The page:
Mon – Fri 6:30 am – 9:00 am and 4:30 pm – 7:00 pm
There are no peak periods on weekends or public holidays, you are free to take your bike at any time on these days.
Bikes are prohibited from using escalators within stations.
I have caught the train (RER line B) from Charles de Gaulle Airport into central Paris a number of times. On each occasion, I noted that the trains become extremely full. If you plan to use this service be mindful of this.
The two styles of racks for bikes on French trains that I have seen and used.
How to book your bike on a train in France
Booking a bike on a train is easy to do in France and there are a few ways of completing this. I always book directly through the SNCF website or phone app. The service is called SNCF-Connect and I find it easy to use and load the tickets onto the app on our phones. You can also use the Trainline website which has very similar functionality to the SNCF site. The only difference I experience between the two sites is that SNCF shows bike availability in the overall search result whereas Trainline only shows them once you select a particular service. Not a big issue but worth mentioning. You can also purchase tickets at the station at either the ticket counter or self-serve kiosks.
I think the easiest way to book and pay for your bike where necessary on French trains is to use one of SNCF’s online platforms, web browser, or mobile app. TGV/Inoiu, Ouigo, and Intercités services can be booked up to 90 days in advance while TER services can be booked 120 days in advance. Book as early as possible to get the bookings you wish, especially for those that require a reservation for your bike. Following is an overview of how the process works so you can easily make your own bookings.
You can change the language on the SNCF Connect website to English by scrolling down towards the bottom of the page to where it says “Choix du Pays” and selecting “Europe – other countries from the list. The website can also be viewed in a number of different languages including German and Italian. When using the app, the language is set based on the settings on your mobile phone so you should not have to change it manually.
The step-by-step process to book your bike on a French train is similar on both the website and the phone app.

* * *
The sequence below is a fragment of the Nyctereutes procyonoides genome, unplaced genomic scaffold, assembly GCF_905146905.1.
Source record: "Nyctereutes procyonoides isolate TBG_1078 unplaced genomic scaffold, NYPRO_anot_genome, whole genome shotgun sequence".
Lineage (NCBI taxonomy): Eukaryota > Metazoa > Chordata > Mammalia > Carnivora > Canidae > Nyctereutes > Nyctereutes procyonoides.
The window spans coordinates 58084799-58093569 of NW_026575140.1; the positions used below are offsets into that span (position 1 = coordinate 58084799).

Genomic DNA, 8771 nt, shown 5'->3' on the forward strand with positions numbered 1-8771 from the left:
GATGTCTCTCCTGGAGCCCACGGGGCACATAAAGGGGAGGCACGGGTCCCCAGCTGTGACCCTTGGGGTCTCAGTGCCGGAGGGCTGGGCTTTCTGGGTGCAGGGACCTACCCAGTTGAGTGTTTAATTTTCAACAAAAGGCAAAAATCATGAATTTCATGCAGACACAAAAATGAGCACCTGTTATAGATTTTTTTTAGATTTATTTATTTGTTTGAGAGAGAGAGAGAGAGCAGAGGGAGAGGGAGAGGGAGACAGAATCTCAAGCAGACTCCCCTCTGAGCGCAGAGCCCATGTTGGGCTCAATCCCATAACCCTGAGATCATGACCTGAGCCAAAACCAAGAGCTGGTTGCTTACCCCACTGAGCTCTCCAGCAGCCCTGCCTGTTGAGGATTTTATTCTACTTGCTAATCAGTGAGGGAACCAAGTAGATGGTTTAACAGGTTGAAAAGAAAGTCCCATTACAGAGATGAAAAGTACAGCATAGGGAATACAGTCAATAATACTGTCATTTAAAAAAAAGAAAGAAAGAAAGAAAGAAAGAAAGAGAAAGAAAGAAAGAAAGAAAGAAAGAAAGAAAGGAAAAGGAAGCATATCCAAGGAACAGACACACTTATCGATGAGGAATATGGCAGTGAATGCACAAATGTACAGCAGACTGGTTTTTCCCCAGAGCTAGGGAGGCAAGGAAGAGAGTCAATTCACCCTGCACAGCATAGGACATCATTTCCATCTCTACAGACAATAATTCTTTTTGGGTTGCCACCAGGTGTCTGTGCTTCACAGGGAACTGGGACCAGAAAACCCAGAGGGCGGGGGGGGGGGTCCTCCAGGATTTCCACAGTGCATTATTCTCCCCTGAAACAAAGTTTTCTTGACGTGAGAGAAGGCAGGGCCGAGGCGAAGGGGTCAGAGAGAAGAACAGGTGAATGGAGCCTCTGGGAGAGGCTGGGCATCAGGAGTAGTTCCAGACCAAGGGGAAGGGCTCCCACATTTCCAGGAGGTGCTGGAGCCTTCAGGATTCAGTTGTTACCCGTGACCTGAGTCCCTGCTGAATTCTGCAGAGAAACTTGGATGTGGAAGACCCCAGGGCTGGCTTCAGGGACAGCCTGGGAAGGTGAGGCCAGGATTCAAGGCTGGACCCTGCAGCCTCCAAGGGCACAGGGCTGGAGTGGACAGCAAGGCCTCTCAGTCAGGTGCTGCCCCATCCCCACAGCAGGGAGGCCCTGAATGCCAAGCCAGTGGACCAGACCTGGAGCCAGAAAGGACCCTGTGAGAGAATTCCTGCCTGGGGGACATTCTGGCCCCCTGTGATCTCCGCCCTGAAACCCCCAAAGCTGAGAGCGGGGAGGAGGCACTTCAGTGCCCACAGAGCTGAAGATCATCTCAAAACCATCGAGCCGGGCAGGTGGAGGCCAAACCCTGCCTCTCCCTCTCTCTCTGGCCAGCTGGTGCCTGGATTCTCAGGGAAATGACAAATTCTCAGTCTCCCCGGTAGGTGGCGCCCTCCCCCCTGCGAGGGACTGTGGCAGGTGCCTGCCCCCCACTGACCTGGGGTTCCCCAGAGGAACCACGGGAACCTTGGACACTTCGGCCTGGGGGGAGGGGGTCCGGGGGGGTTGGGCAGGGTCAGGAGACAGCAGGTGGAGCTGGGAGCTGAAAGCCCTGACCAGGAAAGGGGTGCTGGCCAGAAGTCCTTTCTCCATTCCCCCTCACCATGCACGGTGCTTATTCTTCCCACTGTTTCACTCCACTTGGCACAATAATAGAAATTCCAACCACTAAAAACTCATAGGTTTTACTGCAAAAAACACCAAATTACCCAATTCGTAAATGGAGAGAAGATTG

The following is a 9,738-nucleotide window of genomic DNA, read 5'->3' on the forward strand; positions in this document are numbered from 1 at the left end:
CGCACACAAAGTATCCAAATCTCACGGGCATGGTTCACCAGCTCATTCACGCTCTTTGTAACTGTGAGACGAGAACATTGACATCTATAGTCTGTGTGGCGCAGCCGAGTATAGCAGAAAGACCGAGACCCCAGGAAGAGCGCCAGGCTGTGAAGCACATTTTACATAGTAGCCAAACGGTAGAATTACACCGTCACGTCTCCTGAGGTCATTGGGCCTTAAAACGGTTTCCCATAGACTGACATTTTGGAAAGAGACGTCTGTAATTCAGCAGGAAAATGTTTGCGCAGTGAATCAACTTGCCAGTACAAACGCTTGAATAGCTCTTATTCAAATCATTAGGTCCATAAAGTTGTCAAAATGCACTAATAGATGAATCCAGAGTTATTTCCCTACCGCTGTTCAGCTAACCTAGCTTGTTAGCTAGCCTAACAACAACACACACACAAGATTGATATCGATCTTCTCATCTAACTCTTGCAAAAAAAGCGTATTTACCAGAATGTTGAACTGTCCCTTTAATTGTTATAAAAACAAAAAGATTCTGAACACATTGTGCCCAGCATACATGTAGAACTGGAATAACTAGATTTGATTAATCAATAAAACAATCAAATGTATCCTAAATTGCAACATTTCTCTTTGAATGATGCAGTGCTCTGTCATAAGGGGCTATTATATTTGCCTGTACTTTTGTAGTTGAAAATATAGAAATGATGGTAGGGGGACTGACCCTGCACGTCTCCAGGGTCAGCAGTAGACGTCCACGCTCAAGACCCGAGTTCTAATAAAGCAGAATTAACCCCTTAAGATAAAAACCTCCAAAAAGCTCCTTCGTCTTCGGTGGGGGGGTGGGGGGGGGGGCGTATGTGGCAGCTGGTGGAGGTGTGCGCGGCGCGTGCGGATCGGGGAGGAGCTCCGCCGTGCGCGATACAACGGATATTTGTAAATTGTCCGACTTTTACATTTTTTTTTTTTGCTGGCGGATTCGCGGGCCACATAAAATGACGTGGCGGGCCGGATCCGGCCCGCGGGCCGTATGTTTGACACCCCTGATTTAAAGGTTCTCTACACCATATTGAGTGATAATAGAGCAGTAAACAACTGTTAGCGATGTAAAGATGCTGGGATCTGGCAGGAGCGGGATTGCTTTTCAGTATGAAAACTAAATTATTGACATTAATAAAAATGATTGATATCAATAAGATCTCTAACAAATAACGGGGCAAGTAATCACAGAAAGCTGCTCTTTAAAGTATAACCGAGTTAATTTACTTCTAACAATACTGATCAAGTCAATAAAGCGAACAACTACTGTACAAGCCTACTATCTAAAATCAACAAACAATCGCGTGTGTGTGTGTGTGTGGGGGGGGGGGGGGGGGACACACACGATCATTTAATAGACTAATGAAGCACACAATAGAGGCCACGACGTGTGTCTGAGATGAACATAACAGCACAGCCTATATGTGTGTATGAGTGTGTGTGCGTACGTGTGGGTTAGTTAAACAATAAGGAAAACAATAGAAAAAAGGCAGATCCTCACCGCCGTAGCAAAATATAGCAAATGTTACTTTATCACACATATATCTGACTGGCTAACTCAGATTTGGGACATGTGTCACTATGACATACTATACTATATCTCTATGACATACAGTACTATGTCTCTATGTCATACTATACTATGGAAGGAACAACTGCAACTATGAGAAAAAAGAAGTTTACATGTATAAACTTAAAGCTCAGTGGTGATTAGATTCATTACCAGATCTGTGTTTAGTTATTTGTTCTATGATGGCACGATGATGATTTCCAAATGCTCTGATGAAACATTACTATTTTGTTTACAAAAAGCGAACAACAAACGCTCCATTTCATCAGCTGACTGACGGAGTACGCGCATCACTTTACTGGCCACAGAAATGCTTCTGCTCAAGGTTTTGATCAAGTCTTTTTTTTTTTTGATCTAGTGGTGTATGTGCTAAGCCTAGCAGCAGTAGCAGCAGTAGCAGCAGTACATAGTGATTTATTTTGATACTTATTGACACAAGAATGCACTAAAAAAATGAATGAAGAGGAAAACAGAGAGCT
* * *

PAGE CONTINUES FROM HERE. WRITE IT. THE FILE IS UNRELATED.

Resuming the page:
- Enter your required destination
- Enter the starting point for the journey
- Enter the date of travel and time of day for the outward journey. If you need a return also enter a date and time of day for the inward journey
- Select the number and age of passengers traveling
- Add in any company or promo codes if you have them or travel card details.
- Click on “Add Travellers, animals, bikes” and choose “Non-dismantled bike”. Click on the “Book a bicycle spot”
- Click on “See prices” to review the list of available trains and prices. All train services will be displayed. The list will indicate if the bike spaces are full or not.
- Select the time and proceed with the payment process.
- Tickets are available as E-Tickets and can be downloaded to your phone or computer and either printed or simply displayed on your phone to the conductor on the train.
I have also created a short Youtube video to demonstrate booking your bike on a French train. You can access it here.
Helpful tips when booking your bikes on French trains
Here are a few tips I have learned along the way about booking tickets with a bike on the French rail network using the SNCF-Connect website.
No first-class travel with a bike
You cannot purchase first-class tickets on TGV and Intercités services if you are planning to bring a non-folded or disassembled bike. First-class carriages do not have space for bikes and you are not allowed to travel with your bike in a separate carriage to where you are sitting.
Passenger count equals bike count
The booking system does not allow you to vary the number of bikes to the number of passengers. IE if you are booking for 2 people but you only have 1 bike, you need to make 2 separate bookings. This only applies to TGV and Intercités services that require a separate reservation for your bike.
Use the mobile app for e-tickets
Download and install the SNCF-Connect mobile app. It allows you to book tickets and also display your ticket as a QR code. It is easy to do and means no worry about printing physical tickets. This is my go-to method when I book tickets and it’s nice and handy.
Select “France” as the country option
Select France as the country option in both browser and app versions. We have discovered that certain information that you may require is not displayed unless France is selected. Even if you cannot speak French it is relatively easy to navigate the booking process. I discovered that TER Bretagne services required a booking for bikes from June to September. After some testing, I have discovered that this message only shows up if the country selected is France.
You might also like
Once you understand how to take a bike on a French ticket and how to purchase tickets I suggest you check out my 11 Tips for Traveling on French Trains with a bike. I put this together based on my own experience of being on a train and some of the things I have learned along the way.